Bon Accord

Estate Details

Associated People (4)

The dates listed below have different categories as denoted by the letters in the brackets following each date. Here is a key to explain those letter codes:

  • SD - Association Start Date
  • SY - Association Start Year
  • EA - Earliest Known Association
  • ED - Association End Date
  • EY - Association End Year
  • LA - Latest Known Association
1773 [SY] - 1773 [EY] → Joint owner

Originally bought by Charles Simpson (Sandy Bay division (St Patrick parish) Lots nos. 9 and 10 on 12/05/1766 and Lot no. 13 19/03/1767) and William Gardiner (Sandy Bay division (St Patrick parish) Lots nos. 11 and 12 on 19/03/1767). By 1773, the owners of five lots were shown as A. Symson and W. Robertson. The owner in 1832 was shown as 'Rep of G & J Petrie'; the 'Present Possessors' c. 1866 were 'Heirs of Hunt: the estate was still in cultivation in 1862.

1834 [SY] - 1834 [EY] → Owner
1799 [SY] - → Owner

According to Douglas Hamilton, William Johnstone Pulteney owned the Bon Accord estate in Tobago from 1799. Sir Christopher Bethell-Codrington, shown as the owner of Bon Accord in the compensation records, was shown for the Westerhall estate in Grenada as the surviving administrator of William Johnstone Pulteney, and this might in fact have been his role for Bon Accord also.

1773 [SY] - 1773 [EY] → Joint owner

Associated Claims (1)

£3,581 14S 6D


The original purchasers of Sandy Bay (St Patrick parish) Lots no. 9, 10, 11, 12 and 13 were Charles Simpson as to Lots nos. 9, 10 and 12 (12/05/1766) and William Gardiner as to Lots no . 11 & 12 (19/03/1767), which together became the Bon Accord estate; in 1773 W. Robertson was shown as the Present Proprietor (with A Symson). In 1832 the owners were shown as Rep. G & J Petrie, and 'Present Possessors c. 1866 were 'heirs of Hunt'. The estate was still in cultivation in 1866.

  1. In 1792, what appears to have been the transaction by which Symson and Robertson purchased the lots from William Gardiner (for £2520 less £114 15s due to the Crown) gave rise to the case of Mason v. Gardiner, in which the son of the London agents for Symson and Robertson attempted to release the security of the bonds his father and his father's partner John Graham had issued to William Gardiner to secure the instalments of the purchase.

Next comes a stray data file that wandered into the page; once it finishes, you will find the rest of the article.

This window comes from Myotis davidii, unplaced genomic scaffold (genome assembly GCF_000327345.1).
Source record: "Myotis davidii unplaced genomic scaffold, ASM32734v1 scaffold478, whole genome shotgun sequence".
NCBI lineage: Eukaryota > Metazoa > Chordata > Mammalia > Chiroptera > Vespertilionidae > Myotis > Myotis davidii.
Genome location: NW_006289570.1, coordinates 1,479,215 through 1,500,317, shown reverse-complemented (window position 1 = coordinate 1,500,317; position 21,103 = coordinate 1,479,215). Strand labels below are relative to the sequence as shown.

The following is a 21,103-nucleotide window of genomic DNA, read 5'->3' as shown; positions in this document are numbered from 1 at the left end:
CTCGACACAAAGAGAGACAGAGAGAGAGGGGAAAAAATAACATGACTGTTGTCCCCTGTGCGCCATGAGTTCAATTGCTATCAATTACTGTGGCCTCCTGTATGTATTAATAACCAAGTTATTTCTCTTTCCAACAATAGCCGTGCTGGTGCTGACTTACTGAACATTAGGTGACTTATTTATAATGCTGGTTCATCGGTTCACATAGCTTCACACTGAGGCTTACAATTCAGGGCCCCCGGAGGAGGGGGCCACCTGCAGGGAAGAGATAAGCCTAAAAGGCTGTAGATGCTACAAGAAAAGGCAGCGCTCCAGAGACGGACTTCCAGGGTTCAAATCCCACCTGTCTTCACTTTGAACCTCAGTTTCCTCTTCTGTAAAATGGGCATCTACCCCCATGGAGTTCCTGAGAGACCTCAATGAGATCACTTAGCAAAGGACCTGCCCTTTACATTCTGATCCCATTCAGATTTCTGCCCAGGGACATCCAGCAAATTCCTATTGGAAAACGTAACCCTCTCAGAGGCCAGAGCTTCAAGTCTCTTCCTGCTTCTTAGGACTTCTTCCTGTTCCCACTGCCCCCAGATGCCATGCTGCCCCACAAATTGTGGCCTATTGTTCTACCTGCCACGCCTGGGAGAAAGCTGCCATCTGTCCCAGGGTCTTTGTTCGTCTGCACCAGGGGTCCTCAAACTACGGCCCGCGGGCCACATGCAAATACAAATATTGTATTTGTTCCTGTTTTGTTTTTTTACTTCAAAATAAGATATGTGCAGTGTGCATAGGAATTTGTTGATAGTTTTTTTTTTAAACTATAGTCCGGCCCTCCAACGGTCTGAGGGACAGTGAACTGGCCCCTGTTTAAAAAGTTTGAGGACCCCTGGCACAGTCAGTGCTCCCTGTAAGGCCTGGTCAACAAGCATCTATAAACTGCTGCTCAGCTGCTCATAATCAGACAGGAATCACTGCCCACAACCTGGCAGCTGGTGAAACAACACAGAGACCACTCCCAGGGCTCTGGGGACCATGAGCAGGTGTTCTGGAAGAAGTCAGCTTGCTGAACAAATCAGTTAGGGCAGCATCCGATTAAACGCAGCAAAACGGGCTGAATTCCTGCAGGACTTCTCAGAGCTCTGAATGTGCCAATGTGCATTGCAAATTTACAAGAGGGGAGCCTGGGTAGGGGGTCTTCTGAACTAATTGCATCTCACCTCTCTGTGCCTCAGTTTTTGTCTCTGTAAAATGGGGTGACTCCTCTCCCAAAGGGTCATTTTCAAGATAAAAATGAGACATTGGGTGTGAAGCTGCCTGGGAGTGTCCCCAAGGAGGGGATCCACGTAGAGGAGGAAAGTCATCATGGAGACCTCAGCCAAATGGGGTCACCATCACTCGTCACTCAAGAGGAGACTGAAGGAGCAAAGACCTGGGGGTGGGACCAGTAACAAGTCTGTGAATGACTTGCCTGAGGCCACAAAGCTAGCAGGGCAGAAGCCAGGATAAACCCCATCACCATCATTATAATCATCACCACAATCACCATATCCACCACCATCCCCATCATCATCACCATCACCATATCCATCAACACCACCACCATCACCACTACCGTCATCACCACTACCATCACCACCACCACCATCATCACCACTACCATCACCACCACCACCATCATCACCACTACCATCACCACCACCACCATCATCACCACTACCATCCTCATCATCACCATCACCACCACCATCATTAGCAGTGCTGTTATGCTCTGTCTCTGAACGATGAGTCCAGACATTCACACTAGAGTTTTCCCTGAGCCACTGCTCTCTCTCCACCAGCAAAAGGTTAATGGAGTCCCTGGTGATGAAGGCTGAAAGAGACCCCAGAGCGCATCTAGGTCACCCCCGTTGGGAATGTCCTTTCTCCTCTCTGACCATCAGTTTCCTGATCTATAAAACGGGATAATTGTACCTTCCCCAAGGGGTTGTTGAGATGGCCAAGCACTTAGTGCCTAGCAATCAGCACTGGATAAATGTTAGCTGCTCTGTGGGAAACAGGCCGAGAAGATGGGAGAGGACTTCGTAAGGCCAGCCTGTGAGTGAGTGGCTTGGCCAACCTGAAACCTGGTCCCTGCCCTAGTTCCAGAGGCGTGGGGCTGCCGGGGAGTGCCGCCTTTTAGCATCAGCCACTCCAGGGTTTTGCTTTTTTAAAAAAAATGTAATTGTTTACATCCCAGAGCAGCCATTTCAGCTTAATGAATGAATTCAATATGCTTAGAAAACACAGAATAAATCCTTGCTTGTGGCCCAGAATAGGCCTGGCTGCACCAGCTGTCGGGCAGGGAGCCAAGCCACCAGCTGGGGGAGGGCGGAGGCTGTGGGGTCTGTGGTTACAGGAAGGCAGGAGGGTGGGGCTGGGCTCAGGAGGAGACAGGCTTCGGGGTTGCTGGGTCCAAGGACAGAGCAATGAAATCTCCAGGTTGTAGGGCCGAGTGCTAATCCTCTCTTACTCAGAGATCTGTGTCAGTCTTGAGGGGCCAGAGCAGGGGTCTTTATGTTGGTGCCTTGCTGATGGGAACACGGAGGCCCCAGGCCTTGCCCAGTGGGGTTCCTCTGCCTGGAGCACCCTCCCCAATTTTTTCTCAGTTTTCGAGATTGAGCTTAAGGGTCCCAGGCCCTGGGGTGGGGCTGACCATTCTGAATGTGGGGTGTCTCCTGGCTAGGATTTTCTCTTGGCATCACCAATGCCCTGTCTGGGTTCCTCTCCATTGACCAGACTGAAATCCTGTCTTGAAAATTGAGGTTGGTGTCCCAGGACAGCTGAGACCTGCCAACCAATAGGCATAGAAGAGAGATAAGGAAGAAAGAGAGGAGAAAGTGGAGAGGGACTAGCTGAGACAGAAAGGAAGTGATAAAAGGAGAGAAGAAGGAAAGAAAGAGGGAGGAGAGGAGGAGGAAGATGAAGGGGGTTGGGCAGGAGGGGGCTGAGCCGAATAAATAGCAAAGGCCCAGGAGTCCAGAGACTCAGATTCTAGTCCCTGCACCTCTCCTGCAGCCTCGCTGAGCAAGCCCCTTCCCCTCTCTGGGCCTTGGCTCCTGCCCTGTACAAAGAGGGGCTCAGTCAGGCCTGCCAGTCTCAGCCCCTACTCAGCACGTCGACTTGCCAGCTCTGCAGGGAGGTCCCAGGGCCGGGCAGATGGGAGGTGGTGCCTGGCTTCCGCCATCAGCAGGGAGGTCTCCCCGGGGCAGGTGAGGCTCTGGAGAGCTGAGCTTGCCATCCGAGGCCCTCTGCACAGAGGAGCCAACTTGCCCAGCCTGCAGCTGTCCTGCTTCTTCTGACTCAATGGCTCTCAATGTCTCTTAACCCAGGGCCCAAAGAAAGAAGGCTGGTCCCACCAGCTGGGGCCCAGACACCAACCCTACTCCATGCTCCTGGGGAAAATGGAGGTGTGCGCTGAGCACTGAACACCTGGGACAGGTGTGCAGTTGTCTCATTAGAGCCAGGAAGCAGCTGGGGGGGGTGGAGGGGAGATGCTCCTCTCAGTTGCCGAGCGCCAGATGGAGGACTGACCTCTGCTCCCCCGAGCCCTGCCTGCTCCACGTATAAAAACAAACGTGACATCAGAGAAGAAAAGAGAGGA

2. In 1830, the estate was put for sale pursuant to a decree in Chancery, in the cause of Codrington v Walker; it was then described as near seven thousand acres with 220 enslaved people.


'Tables showing the Lots in each Parish, numbered as originally granted - the original Grantee - the name of the Lot, or lots, if one has been acquired, and the present Possessor where there is one' and 'A Table, showing the Estates in cultivation in 1832, and their Owners, in 1832, copied from the list appended to Byres' map of that date, with those in cultivation in 1862', Henry Iles Woodcock, A History of Tobago (Ayr: Smith and Grant, 1867; new impression London: Frank Cass and Company Limited, 1971); John Fowler, A summary account of the present flourishing state of the respectable colony of Tobago in the British West Indies illustrated with a map of the island and a plan of its settlement, agreeably to the sales by his Majesty’s Commissioners (London: A Grant, 1774) pp. 58-59, 60-61.

  1. William Brown, Reports of cases argued and determined in the High Court of Chancery during the time of Lord Chancellor Thurlow 1778-1794 5th ed. (1820) Vol. IV p. 437.

  2. London Gazette 18708 20/07/1830 p. 1515.

Estate Information (6)

What is this?

[Number of enslaved people] 148(Tot) 66(F) 82(M)  
[Name] Bon Accord and Strewen Hall  
[Size] 495  
[Crop] Cotton  

In 1790 Bon Accord and Strewen Hall were put up for sale at Port Louis in Tobago by the Master in Chancery there.

London Gazette 13233 31 August 1790 p. 553.
[Name] Bon Accord  
[Size] 532  

In an indenture reported by Vere Langford Oliver [Caribbeana Vol. III pp. 294-5] John Inglis sold Bon Accord of 532 acres, then in the occupation of Gilbert and John Petrie, for 5s to Sir William Pulteney; another indenture was to be made the next day, 'Lease for a year not signed.'

[Name] Bon Accord  

Under the will of George Mitchell 'planter' of Tobago proved 08/02/1819, Mitchell bequeathed £10 p.a. for life to a mulatto woman named Dandee [possibly Dundee] 'a slave on Bonaccord' for the support of herself and her son named George my reputed child.

PROB 11/1613/162
[Number of enslaved people] 253(Tot) 124(F) 129(M)  
[Name] Bon Accord  

The return was made by Thomas Laidlaw, Manager 29/01/1819. Many of the individual names are ruled through in pencil, but no change has been made to the total for 1819.

T71/462 81-90
[Number of enslaved people] 221(Tot) 119(F) 102(M)  
[Name] Bon Accord  

William Maynard Alleyne, manager

T71/474 8
[Number of enslaved people] 209(Tot) 109(F) 100(M)  
[Name] Bon Accord  

Benjamin Price manager

T71/481 8